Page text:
Box Office Poison reviews "Superman Returns" or ("How many 'P's' in catastrophe, chief-???")
CHERYL ("THE TERMINATOR"): "I like your friend, Jerry. He's so dark - and disturbed."
GEORGE COSTANZA: "Jerry-? DARK and DISTURBED-??? Are you kidding me-? His whole life revolves around Superman and cereal!"
Well, Cleveland, I tried to bring the premiere of "Superman Returns" to our hometown, where it all started back in the 1930's with the creators of The Man of Steel, Jerry Siegel and Joe Shuster.
Unfortunately, I failed because Bryan Singer and the fine folks at Warner Bros. decided to screen it for Shaquille O'Neal, instead, out in Hollywood. It seems like the only thing coming out of a phone booth in Cleveland, these days, is "Super Host."
I guess I should go sit in the corner now and eat my Valu-Time Beans out of a can like Jerry Siegel...
The good news - for Cleveland anyway - is that "Superman Returns" thumps like a brick - or one of Shaq's many fabled free throws. The bad news (again) is that I actually had to sit through this mess of a movie.
The good news (sort of) is that at least I did not have to sit next to director Bryan Singer at the Cleveland premiere. Can you say: "Awkward!"
It's hard to tell exactly where "Superman Returns" makes a wrong turn. The casting, for the most part, is right on the money. The only costly exception is Kate Bosworth as "Lois Lane" who - is so bad - makes ME look like a Pulitzer Prize-winning newspaper columnist!
It's not awful - in fact, it had it's moments. You truly want this movie to succeed. But it's too long - and boring - in too many parts to pass as acceptable. This installment of "Superman" tries so hard to be emotional that it often derails and feels like an over-the-top episode of "One Life to Live."
Yes, the special effects are spectacular - but the script stifles any attempts by the otherwise splendid Kevin Spacey as "Lex Luthor" to rise above this recycled storyline that borrows (too heavily) from the earlier "Superman" films directed by Richard Donner.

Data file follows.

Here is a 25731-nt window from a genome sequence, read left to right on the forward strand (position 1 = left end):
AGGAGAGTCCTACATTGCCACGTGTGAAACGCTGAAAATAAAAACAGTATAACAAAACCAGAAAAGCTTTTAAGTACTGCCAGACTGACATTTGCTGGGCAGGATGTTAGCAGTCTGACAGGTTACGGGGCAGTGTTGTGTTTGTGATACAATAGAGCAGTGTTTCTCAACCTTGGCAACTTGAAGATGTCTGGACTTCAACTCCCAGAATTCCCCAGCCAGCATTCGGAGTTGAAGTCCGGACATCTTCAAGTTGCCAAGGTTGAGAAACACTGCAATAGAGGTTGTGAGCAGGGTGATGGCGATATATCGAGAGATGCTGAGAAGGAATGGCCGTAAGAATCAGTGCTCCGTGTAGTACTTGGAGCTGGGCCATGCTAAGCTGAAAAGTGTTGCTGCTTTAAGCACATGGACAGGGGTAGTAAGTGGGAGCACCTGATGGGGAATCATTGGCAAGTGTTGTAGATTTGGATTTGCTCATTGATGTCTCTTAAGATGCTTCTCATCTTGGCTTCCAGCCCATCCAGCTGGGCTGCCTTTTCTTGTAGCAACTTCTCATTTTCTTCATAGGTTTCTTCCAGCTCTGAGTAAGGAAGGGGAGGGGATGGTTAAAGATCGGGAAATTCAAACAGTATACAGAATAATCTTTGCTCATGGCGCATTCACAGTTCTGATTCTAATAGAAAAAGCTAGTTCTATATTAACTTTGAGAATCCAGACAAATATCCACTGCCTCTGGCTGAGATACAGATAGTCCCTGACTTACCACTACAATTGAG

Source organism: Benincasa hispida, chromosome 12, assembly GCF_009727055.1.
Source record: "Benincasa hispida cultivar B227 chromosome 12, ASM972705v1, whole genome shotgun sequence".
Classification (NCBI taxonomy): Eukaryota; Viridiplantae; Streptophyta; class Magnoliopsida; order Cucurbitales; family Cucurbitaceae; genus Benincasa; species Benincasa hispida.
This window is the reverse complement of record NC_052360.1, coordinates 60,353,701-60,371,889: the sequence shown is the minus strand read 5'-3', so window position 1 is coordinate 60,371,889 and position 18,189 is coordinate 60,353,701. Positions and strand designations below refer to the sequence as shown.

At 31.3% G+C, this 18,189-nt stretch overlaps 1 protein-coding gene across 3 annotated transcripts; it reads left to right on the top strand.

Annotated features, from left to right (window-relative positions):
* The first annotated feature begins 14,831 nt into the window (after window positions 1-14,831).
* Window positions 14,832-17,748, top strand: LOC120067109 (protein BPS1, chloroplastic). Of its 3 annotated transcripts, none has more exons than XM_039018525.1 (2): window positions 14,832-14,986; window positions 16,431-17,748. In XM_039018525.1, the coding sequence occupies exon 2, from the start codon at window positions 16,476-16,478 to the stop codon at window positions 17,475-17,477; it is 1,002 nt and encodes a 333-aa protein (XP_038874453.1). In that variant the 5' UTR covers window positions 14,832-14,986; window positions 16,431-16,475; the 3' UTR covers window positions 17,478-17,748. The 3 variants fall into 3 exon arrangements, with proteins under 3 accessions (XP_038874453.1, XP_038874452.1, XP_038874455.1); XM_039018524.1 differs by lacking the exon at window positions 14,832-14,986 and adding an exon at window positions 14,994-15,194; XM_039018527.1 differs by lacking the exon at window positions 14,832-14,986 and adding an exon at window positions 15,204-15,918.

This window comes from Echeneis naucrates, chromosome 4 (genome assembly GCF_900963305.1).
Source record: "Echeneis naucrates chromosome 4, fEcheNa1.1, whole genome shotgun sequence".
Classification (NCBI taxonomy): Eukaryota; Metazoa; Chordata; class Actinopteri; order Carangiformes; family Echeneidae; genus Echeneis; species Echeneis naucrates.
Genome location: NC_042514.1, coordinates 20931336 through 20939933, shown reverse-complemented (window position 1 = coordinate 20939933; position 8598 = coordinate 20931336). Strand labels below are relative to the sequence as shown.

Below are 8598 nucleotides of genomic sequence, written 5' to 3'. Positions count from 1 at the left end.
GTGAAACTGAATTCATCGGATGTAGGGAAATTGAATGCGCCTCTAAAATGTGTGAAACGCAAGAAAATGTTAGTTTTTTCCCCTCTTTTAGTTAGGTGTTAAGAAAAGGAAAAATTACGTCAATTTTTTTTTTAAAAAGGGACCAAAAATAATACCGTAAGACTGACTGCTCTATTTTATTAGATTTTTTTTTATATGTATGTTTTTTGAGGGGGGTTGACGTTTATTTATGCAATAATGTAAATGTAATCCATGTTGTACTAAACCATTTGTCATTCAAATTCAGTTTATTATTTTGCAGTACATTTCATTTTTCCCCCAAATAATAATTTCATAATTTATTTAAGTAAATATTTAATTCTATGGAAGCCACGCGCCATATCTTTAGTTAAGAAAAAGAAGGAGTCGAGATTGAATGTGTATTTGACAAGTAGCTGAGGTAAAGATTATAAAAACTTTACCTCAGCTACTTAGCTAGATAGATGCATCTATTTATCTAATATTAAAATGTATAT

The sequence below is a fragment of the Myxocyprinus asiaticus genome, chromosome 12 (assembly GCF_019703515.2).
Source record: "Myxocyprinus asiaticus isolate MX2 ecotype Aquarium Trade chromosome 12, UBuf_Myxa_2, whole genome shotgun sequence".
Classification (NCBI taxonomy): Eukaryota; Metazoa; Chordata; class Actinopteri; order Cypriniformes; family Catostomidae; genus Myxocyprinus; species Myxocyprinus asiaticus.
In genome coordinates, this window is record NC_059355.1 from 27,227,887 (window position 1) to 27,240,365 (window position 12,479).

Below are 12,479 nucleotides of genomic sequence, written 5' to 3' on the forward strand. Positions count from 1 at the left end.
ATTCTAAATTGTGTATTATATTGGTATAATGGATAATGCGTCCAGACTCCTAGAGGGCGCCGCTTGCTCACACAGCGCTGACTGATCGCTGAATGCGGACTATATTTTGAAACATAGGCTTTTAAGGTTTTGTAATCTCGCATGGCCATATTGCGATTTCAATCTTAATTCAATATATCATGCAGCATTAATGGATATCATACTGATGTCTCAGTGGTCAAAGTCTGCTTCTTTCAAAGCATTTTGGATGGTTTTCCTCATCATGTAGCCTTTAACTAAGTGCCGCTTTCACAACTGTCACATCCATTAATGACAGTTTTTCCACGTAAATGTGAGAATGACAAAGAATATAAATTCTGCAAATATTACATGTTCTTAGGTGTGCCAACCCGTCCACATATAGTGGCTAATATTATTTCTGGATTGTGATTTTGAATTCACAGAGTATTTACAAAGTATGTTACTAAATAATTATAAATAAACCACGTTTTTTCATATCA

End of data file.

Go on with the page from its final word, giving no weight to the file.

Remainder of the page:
Bryan Singer never seems to grasp what this modern-day version of "Metropolis" should look like - and it ping-pongs unevenly between an art-deco version of the 1940's Max Fleischer comic book cartoons and today's technology.
And when this cold and sterile story and script decides to branch out on it's own to challenge the "Superman" mythos - it misses the mark by (um, excuse the pun) leaps and bounds.
Although the cast of "Superman Returns" is talented - they never seem to work together as an ensemble. They have as much "chemistry" between them as an arranged Scientology marriage out in Hollywood...
Brandon Routh as "Superman/Clark Kent" is not bad - but it's hard to tell if he is making this character his own, or just trying to mimic the one-and-only substance and style of the late (great) Christopher Reeve.
That being said, "Superman Returns" misses the mark on so many levels and pales in comparision to the fantastic efforts of the "Spider-Man" series, the wonderfully inventive "X-Men" movies (where Bryan Singer excelled) and the high-water mark of revamped comic book movies: the dark and delightful "Batman Begins." This movie, to say the least, feels more like "The Fantastic Four."
It's sad to say, but "Superman Returns" feels more rushed and regurgitated ...and not at all refreshing.
In fact, it's about as invigorating as a "Kryptonite colonic."
Grade: C (for "Can't standz ya!")